Martin McGuinness was more interested in talking about Brexit than his failing health just weeks before his death, according to MPs.
Northern Ireland's former deputy first minister is said to have been worried about the implications of Brexit on Northern Ireland and was frustrated at "the lack of leadership" being shown by the British Government.
SDLP MP for Foyle Mark Durkan, who last spoke to Mr McGuinness at the end of January, said the veteran republican was "quite clear" in his head that there was "no clear plan".
Speaking at the Embassy of Ireland in London at a Saint Patrick's Day reception on Tuesday night, Mr Durkan told the Press Association: "He just found that something that was perplexing, and I was struck by the fact that he was probably more animated on that than he was in respect of the question of his own health, which obviously you don't want to probe anyway."
Mr Durkan added: "Obviously I wished him well in the fight that he had. But the conversation actually was more about the shape of politics at that time. So it was more about the fact that we were going into an election period, it was about the kind of issues that had been factors for him in resigning.
"But he was also talking about a lot of the Brexit questions. And you could tell from that, and the previous conversation I'd had with him a few days earlier, just that he was personally quite vexed about some of the issues arising with Brexit in terms of implications for the agreement, and the British Government not having any real understanding of what those implications were."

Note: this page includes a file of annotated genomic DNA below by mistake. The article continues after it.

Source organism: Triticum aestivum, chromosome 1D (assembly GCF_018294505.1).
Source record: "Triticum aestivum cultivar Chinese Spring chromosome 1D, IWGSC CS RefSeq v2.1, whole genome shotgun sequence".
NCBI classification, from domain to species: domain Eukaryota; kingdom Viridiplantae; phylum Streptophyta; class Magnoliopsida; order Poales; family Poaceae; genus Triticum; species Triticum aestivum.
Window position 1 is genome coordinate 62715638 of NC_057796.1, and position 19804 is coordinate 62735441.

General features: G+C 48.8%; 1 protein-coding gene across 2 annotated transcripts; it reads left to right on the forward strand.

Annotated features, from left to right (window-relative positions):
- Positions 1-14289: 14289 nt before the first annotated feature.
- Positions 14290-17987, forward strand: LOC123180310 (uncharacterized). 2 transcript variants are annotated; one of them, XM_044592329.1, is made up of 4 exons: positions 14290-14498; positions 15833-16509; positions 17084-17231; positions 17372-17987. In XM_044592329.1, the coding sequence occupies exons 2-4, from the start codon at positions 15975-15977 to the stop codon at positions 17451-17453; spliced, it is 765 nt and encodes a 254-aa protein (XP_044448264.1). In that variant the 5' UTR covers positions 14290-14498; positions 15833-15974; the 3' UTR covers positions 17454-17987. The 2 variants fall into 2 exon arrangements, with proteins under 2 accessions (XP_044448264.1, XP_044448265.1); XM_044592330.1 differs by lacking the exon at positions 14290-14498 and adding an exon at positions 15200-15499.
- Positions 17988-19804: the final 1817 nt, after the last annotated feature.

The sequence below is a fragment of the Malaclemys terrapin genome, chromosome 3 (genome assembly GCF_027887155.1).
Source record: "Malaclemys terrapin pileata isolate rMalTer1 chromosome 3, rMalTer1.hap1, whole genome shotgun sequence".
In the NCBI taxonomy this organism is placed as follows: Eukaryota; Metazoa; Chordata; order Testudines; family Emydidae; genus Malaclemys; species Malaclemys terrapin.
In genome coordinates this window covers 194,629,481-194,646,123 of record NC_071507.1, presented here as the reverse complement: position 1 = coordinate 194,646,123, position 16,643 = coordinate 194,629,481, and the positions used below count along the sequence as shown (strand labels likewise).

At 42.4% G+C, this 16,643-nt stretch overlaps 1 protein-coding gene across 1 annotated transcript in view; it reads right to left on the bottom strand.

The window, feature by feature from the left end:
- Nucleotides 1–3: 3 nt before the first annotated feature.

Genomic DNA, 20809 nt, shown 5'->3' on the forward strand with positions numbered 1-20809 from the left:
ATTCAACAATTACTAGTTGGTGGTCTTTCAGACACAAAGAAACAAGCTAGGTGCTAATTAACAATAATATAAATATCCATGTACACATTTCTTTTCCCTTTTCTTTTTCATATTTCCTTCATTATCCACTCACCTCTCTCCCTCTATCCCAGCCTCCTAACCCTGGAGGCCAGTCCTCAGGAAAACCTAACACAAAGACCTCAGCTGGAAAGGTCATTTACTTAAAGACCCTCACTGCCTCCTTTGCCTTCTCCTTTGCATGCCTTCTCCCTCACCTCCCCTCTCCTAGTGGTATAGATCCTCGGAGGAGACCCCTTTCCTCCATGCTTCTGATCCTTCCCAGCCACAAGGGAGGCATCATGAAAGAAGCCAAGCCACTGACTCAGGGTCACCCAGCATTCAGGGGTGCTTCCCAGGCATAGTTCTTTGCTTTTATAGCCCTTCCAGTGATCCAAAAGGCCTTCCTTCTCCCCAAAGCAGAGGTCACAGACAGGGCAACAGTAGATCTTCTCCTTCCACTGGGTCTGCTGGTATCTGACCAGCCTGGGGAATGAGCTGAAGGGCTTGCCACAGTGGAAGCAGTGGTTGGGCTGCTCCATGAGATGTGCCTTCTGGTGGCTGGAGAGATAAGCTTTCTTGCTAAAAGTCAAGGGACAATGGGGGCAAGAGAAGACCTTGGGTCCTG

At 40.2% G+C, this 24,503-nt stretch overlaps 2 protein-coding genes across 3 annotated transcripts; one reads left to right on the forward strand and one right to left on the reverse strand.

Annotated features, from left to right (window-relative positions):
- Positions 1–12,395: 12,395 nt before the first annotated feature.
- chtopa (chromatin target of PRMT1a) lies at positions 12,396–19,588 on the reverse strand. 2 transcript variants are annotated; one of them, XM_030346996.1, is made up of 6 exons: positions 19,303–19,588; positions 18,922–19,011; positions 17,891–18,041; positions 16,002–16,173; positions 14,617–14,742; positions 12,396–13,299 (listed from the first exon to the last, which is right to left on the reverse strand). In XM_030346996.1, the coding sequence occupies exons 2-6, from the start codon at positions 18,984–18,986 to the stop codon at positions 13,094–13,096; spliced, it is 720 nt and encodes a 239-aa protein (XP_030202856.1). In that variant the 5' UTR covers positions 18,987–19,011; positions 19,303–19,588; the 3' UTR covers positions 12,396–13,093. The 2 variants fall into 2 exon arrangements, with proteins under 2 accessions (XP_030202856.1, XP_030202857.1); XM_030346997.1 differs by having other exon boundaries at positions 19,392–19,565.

Mr Durkan described Mr McGuinness as "passionately political" and reflecting on his last conversation with him, he said: "At that stage he was definitely markedly frailer than would normally be the case."
The SDLP politician said Mr McGuinness asked him if he was getting any insight from being on the Brexit select committee and "whether the British had any clear clue or plan as to what they were at".
He added: "He just lamented the lack of leadership and what he saw as a sense of irresponsibility."
Francie Molloy, Sinn Fein MP for Mid Ulster, also said Mr McGuinness was more focused on the political challenges ahead, adding: "Certainly I got no conversation out of him about his own health at all."
Mr Molloy said: "He never talked about himself at all. It was always about the Brexit stuff and he was really annoyed about Brexit because he saw that as a big gap. Sinn Fein, having changed their policy around the European Union and having come on board on that whole issue, and then to be left abandoned again.
"He took that particularly badly, that it could collapse and could damage the whole Good Friday Agreement. So he wanted to deal with that, and he was still hoping that some special arrangement could be worked out that the North could remain within the European Union and at the same time continue."
Mr Molloy said Mr McGuinness always wanted to keep the Northern Ireland Assembly up and running, adding: "He didn't want to see it collapsed at all. He was always, and this is going back to previous times whenever there were demands to close it down and to do all sorts of things ... his intention was to keep it going, no matter what the consequences of that were. And he fought it right through to the end."
Mr Molloy said he was "shocked completely" to hear about the death, adding: "I couldn't believe it because I was talking to people yesterday (Monday) who would have been in the know and they were saying there were indications that he was improving, he was responding well to the treatment."